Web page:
Φωτο: Shutterstock

Banks send note outlining concerns on new bankruptcy code

The banks' views are expected to be supported by a special study, which will show the potential impact and the risk of creating new wave of bad debt from the new bankruptcy code.

The Hellenic Banking Association will deliver a detailed note to the Finance Ministry today outlining its positions and concerns on the new bankruptcy framework being developed, sources told Business Daily.

The note will reflect the concerns of banks about the new debt settlement framework and warn of the risk of complications and problems arising if there are no amendments to the law. The banks' views are expected to be supported by a special study conducted by Deloitte, which will show the potential impact on banks and the risk of creating new wave of bad debt from the new bankruptcy code. The impact analysis will be delivered to lenders on Friday and will reflect the effects of the changes in the banking system as well as alternative scenarios, if changes are made in line with what the banks are proposing.

Although lenders, and especially their executives, avoid criticizing the government, it is clear that there is a big distance separating the two sides and there has been no productive cooperation on issues critical to the functioning of the banking system, such as the bankruptcy code. At the same time, government officials said in a recent briefing that there was no difference of opinion or disagreement between the two sides, which does not seem to be the case. Business Daily has reported in detail on the difference between the views of the government - banks on the bankruptcy law.

The objections focus on the out-of-court procedure, the operation of the platform and the real estate management body that will be created (acquiring real estate from vulnerable borrowers), the response of courts to the new law, etc.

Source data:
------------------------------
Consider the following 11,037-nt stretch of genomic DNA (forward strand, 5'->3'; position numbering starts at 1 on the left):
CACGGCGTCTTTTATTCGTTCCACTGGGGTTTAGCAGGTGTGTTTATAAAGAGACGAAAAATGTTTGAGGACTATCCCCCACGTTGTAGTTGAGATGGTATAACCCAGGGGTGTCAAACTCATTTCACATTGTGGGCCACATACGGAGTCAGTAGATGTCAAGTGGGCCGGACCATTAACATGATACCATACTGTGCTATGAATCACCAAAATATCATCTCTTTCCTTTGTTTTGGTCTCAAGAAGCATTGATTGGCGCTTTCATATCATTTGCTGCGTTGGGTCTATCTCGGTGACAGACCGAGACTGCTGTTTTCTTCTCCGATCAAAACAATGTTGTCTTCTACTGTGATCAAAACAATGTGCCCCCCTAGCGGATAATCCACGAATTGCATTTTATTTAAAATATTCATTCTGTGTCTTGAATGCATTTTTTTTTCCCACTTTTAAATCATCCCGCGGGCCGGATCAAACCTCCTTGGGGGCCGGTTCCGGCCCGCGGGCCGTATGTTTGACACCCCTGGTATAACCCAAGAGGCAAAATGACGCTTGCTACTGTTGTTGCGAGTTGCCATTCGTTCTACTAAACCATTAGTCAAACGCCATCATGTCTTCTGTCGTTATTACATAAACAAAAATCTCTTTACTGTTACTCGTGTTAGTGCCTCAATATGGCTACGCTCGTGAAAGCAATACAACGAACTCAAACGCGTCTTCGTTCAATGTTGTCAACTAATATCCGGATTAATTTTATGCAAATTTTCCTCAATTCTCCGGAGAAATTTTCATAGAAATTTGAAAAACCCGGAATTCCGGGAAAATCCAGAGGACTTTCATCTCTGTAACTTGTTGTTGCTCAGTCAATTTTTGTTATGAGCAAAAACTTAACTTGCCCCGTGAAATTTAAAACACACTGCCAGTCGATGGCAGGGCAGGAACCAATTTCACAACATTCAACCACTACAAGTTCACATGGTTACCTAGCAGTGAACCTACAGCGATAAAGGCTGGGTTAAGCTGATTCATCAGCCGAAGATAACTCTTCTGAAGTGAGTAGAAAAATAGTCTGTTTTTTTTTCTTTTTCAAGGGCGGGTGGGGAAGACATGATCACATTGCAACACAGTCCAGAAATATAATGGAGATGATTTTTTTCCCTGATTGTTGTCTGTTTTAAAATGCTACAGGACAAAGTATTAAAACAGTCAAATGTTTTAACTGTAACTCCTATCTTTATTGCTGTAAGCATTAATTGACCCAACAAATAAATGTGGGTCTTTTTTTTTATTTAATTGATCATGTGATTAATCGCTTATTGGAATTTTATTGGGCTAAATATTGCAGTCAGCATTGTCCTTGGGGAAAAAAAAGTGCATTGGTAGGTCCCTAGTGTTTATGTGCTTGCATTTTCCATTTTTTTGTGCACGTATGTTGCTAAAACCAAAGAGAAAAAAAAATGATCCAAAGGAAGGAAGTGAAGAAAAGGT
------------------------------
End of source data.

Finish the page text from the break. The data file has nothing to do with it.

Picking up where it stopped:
National Bank CEO: New framework complicated, risk of distortions

National Bank CEO Paul Mylonas, speaking yesterday at the Economist conference, criticized the new framework, emphasizing that it is complex.

"I want to emphasize", noted Mylonas, "that the laws must be easily implemented and be within the possibilities of public administration, and especially of the judicial system". He stressed that this bill is complex because it combines out-of-court settlements, bankruptcy proceedings for both households and businesses and social policy.

"It requires the creation of complex state infrastructures, including a platform and an algorithm for determining restructuring, while at the same time it depends on the efficiency of the courts. I believe that many of these issues can be resolved and our cooperation with authorities on this issue has proved to be very constructive. But experience has taught us that a law that takes time to implement is likely to distort debtor behavior," he added.

Comments from Prime Minister Kyriakos Mitsotakis over the weekend, stressing that there will be no first home auctions until the end of 2020, without clarifying whether vulnerable households will be separated from strategic defaulters, is raising concerns among bank officials.

Last week the Hellenic Banking Association, in the context of actions to help borrowers hit from the pandemic, announced that banks will consider requests to suspend auctions concerning the first home, until 31.12.2020, in regards to vulnerable borrowers.

YIANNIS PAPADOGIANNIS

RELATED ARTICLES

ENGLISH EDITION

The August rally for bank stocks and the tough day after 

The banking sector, due to concerns about the long-term effects of the crisis on the quality of their portfolios, has come under stronger pressure in Europe and the US. In Europe, the banking index has fallen since the beginning of the year by about 27% against a fall of 12% of the pan-European Euroxx 600 index, while in the US the banking sector has fallen by 20% versus a rise of 5.2% in the S&P 500.